First impression on unpacking the Q702 test unit was the solid feel and clean, minimalist styling.
What the new Google Places means for your business
- — 27 July, 2011 07:00
Google has removed third party review sites from Google Places. Previously, Places pulled reviews from Yelp, TripAdvisor, Urban Spoon and CitySearch, as well as their own Google Places reviews. When the service initially launched about a year ago, these third party sites griped that their content was unfairly being used by Google, and that the Places reviews were appearing above their content.
And now that Google has decided to remove their content and instead offer only reviews given from Google Places, these companies again feel shut out of the action.
Google also released a sharing button on the top of its Places Page. The button is meant to encourage and streamline reviews directly for Places--presumably because they can no longer rely on third-party reviews to fill the pages.
The shift has some real implications for businesses who rely on such services to be found and ranked. This is especially true for small and medium sized businesses (SMBs) who may not have the marketing budgets to drive traffic their way, and who rely on local customers to keep their doors open.
Previously, which site a user would submit a review through mattered less, because the majority of this content was being seen through Google anyways. Now, business owners need to be especially careful to get the right review, from the right review site.
With that in mind, here are a couple things to consider as you focus on building a positive reputation on Google Places:
Make up for your mistakes. Obviously, it's impossible to talk about building a solid online reputation without talking about the core issues in your business. But most importantly, understand that one dissatisfied customer is more powerful then ever; one bad review can cost you real business. So implement policies that allow your employees to reward costumers who may have had a bad experiences. Freebies or discounts work great. And chances are, if your company makes a mistake, recognizes it and rewards the customer, you're more likely to get a positive than a negative review.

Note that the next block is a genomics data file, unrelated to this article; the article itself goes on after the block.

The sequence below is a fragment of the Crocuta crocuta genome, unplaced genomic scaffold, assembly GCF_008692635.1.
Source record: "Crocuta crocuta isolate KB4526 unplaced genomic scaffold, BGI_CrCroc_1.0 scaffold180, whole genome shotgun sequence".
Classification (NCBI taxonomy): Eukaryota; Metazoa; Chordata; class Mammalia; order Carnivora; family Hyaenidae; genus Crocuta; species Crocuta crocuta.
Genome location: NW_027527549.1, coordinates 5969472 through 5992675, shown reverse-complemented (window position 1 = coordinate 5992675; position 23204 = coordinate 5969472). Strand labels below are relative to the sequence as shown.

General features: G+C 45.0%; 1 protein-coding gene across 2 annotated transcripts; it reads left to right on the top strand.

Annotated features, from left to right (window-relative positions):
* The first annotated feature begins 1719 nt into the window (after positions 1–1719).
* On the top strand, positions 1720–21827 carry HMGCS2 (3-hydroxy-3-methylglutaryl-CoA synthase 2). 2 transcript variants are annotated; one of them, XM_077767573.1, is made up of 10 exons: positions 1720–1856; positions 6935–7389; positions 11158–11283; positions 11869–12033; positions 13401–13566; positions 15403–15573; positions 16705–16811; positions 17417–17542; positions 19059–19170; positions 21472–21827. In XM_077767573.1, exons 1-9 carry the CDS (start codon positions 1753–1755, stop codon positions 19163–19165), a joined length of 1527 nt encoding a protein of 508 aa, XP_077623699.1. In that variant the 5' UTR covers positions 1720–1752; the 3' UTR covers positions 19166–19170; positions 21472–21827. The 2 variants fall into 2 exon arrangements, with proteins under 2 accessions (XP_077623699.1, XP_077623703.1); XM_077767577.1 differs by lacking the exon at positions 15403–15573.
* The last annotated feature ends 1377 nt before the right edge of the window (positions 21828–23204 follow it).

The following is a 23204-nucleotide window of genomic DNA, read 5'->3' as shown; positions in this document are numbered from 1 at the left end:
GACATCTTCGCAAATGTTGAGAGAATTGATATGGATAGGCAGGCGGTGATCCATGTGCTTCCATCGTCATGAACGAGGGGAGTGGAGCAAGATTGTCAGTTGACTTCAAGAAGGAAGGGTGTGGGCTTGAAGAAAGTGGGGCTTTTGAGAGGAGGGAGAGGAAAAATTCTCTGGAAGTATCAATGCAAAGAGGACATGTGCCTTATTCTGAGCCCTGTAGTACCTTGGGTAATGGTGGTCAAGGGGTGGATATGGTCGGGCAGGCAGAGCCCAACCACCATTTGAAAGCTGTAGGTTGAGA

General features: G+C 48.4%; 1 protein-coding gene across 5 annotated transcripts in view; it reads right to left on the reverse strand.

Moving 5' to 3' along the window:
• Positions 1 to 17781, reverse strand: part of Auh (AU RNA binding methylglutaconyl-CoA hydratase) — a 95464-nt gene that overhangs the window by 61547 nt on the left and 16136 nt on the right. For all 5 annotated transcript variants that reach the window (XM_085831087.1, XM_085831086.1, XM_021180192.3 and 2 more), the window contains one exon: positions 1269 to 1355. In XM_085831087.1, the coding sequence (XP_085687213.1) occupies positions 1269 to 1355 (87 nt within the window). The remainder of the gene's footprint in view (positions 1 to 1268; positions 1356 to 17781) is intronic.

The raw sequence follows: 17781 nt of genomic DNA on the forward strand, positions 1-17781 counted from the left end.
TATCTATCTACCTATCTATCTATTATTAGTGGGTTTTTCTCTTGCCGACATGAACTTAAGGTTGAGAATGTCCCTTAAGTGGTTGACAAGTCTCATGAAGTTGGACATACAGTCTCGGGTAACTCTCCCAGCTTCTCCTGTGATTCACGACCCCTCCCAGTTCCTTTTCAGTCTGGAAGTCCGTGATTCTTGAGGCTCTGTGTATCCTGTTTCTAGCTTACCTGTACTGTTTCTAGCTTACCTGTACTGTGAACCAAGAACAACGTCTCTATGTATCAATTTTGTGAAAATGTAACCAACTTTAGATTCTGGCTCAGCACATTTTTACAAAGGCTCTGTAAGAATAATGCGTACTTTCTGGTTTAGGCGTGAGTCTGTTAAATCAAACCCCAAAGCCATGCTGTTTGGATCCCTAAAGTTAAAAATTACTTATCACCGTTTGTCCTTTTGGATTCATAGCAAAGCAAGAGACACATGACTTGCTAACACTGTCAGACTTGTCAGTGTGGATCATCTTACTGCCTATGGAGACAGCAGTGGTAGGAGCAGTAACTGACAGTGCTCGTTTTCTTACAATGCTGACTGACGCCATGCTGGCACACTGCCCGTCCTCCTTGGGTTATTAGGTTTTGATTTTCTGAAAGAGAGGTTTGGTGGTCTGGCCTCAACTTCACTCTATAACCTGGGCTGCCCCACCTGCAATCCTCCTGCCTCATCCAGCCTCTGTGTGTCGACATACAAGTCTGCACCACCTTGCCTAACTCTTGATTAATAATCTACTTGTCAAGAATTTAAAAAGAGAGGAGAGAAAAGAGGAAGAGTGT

Get as many reviews as possible. Remember that one bad review that can damage your reputation? Well, if it's surrounded by dozens of positive reviews, a reader is more likely to disregard it, or to see it as an isolated incident. No business is perfect, and you're going to get a couple awful reviews, so bury them under a big pile of positive content.
Respond, but don't engage. If a user brings up an issue that you can objectively address in a response, go ahead and give one. Don't engage, don't argue, and always be transparent. Identify yourself and clearly answer whatever issue was raised. Also, don't open the floodgates. If responding will entangle you in a back-and-forth, don't do it. Leaving a private email address is a good way to handle such complaints in private.
Normalize the review process. People are more apt to give reviews when they have exceptionally bad, or exceptionally good experiences at a business. This means you're missing out on a whole slew of customers, perhaps regulars, who come into your business and have good experiences, but who never thought to offer a review. You can nudge them towards writing something by putting up a sign reminding them to review, printing your Google Places URL on your card, or have your staff mention it. If your business is up and running, chances are the majority of your customers like what you're doing -- make sure they let everyone else know.
This doesn't mean don't worry about those third party developers, but Google has, or will become the most consequential review site on the web. This means that while a negative CitySearch review of your business may go unnoticed, a Google Places review probably won't.
The good news is that Google Places is relatively new, with many businesses with only one or two reviews--meaning businesses tarnished by a couple upset reviewers could find a fresh start.
Ilie Mitaru is a culture and business journalist and an occasional entrepreneur. He is the founder of an alternative business magazine, Stake, set to launch this fall. Follow him @iliemit.